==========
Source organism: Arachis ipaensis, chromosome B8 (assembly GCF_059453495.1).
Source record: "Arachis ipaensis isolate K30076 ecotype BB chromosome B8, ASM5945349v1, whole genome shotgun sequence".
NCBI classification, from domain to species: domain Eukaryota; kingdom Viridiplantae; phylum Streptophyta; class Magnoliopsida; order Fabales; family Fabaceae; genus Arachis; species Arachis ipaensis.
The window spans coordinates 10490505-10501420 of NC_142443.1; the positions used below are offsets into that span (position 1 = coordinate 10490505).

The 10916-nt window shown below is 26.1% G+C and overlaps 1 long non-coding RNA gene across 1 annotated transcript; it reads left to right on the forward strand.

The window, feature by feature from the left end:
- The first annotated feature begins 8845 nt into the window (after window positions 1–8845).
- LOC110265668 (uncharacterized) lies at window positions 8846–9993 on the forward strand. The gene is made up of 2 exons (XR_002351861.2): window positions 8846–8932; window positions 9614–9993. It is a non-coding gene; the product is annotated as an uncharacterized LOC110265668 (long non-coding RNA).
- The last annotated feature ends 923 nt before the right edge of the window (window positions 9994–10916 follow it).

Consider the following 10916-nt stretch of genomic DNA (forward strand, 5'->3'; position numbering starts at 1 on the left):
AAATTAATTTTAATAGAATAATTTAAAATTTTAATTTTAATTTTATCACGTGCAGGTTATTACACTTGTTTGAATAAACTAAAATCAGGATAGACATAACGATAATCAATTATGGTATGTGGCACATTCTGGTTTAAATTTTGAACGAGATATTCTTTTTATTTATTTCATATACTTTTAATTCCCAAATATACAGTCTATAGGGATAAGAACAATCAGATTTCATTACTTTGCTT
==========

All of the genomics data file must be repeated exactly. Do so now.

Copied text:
Source organism: Arachis ipaensis, chromosome B8 (assembly GCF_059453495.1).
Source record: "Arachis ipaensis isolate K30076 ecotype BB chromosome B8, ASM5945349v1, whole genome shotgun sequence".
NCBI classification, from domain to species: domain Eukaryota; kingdom Viridiplantae; phylum Streptophyta; class Magnoliopsida; order Fabales; family Fabaceae; genus Arachis; species Arachis ipaensis.
The window spans coordinates 10490505-10501420 of NC_142443.1; the positions used below are offsets into that span (position 1 = coordinate 10490505).

The 10916-nt window shown below is 26.1% G+C and overlaps 1 long non-coding RNA gene across 1 annotated transcript; it reads left to right on the forward strand.

The window, feature by feature from the left end:
- The first annotated feature begins 8845 nt into the window (after window positions 1–8845).
- LOC110265668 (uncharacterized) lies at window positions 8846–9993 on the forward strand. The gene is made up of 2 exons (XR_002351861.2): window positions 8846–8932; window positions 9614–9993. It is a non-coding gene; the product is annotated as an uncharacterized LOC110265668 (long non-coding RNA).
- The last annotated feature ends 923 nt before the right edge of the window (window positions 9994–10916 follow it).

Consider the following 10916-nt stretch of genomic DNA (forward strand, 5'->3'; position numbering starts at 1 on the left):
AAATTAATTTTAATAGAATAATTTAAAATTTTAATTTTAATTTTATCACGTGCAGGTTATTACACTTGTTTGAATAAACTAAAATCAGGATAGACATAACGATAATCAATTATGGTATGTGGCACATTCTGGTTTAAATTTTGAACGAGATATTCTTTTTATTTATTTCATATACTTTTAATTCCCAAATATACAGTCTATAGGGATAAGAACAATCAGATTTCATTACTTTGCTT